We sometimes feel like there is a dark cloud above us just waiting to turn into a storm, but more times than not, we just try to be thankful for the shade and take it a day at a time. Two years since D-Day, we have a strong team of caregivers, therapists and teachers who love our girl. I work with amazing clients who understand my need for flexibility and embrace Colbie too. We’ve found a church that advocates for her inclusion. And we know who we can count on when needed. This is the biggest change. We aren’t frantically seeking help and this is HUGE and we are in a better place to face this with Colbie and be who she needs us to be for her and our family. We know that cloud will burst from time to time and it will happen more than once, and we will breakdown again and again too. But we stay hopeful.

On a more positive note, that hope has gotten stronger with the progress of research and we will be heading to NYC to participate in the KOALA Study THIS December! There are probably a few years to go before hope of clinical trials, but this study is bringing actual KAND patients like Colbie to Columbia University to gather more information about KAND and how it could possibly be treated one day. The donations many of you have made and continue to make are making a difference and providing these opportunities. They help fund the research and get families like ours to NYC to be able to participate. We can’t say thank you enough! I mean this too, it means more than I could possibly express.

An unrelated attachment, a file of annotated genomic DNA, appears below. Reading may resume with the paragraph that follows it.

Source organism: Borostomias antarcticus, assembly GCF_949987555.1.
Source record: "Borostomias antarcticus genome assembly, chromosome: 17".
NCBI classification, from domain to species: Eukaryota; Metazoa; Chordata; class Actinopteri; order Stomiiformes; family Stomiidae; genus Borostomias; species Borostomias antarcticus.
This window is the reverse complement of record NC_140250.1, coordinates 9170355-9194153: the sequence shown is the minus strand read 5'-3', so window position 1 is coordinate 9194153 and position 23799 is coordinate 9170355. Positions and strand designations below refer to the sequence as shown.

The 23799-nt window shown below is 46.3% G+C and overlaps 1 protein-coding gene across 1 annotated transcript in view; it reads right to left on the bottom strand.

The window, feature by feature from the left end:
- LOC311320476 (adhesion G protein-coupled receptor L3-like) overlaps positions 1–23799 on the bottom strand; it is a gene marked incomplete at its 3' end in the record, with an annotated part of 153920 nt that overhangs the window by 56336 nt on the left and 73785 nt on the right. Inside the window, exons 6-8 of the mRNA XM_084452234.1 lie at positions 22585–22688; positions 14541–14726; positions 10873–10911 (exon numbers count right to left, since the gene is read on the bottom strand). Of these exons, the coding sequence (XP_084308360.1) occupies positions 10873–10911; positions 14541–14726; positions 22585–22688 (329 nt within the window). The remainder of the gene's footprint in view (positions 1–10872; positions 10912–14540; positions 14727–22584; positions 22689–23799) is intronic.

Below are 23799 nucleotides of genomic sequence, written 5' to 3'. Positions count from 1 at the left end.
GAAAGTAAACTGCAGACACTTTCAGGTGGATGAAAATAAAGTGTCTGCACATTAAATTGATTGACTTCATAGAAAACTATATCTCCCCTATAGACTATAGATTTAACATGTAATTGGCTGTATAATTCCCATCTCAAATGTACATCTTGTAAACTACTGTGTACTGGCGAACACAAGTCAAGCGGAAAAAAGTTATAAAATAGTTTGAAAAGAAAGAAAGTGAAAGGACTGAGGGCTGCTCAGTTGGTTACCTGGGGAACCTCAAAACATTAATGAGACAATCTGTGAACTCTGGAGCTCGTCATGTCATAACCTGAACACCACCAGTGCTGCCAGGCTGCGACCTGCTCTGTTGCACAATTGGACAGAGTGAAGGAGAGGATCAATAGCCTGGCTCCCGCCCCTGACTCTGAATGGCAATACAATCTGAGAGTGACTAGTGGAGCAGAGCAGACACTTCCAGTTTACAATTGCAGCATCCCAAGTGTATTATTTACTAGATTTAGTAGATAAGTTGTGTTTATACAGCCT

So D-Day. I feel it today, I feel how fast that two years went by and how it also feels likes an eternity. I probably look like I aged 10 years because of it too, but I feel much of this every day. We are learning how to move forward and our main goal will always be to provide the best we can for Colbie and her siblings. As long as she is smiling and happy and enjoying her therapies we will keep getting her there and doing all we can to encourage her. But the real truth is, she motivates me. She is a funny, loving, driven, amazing girl and KAND has not changed that and never will.

Support KIF1A research at KIF1A.ORG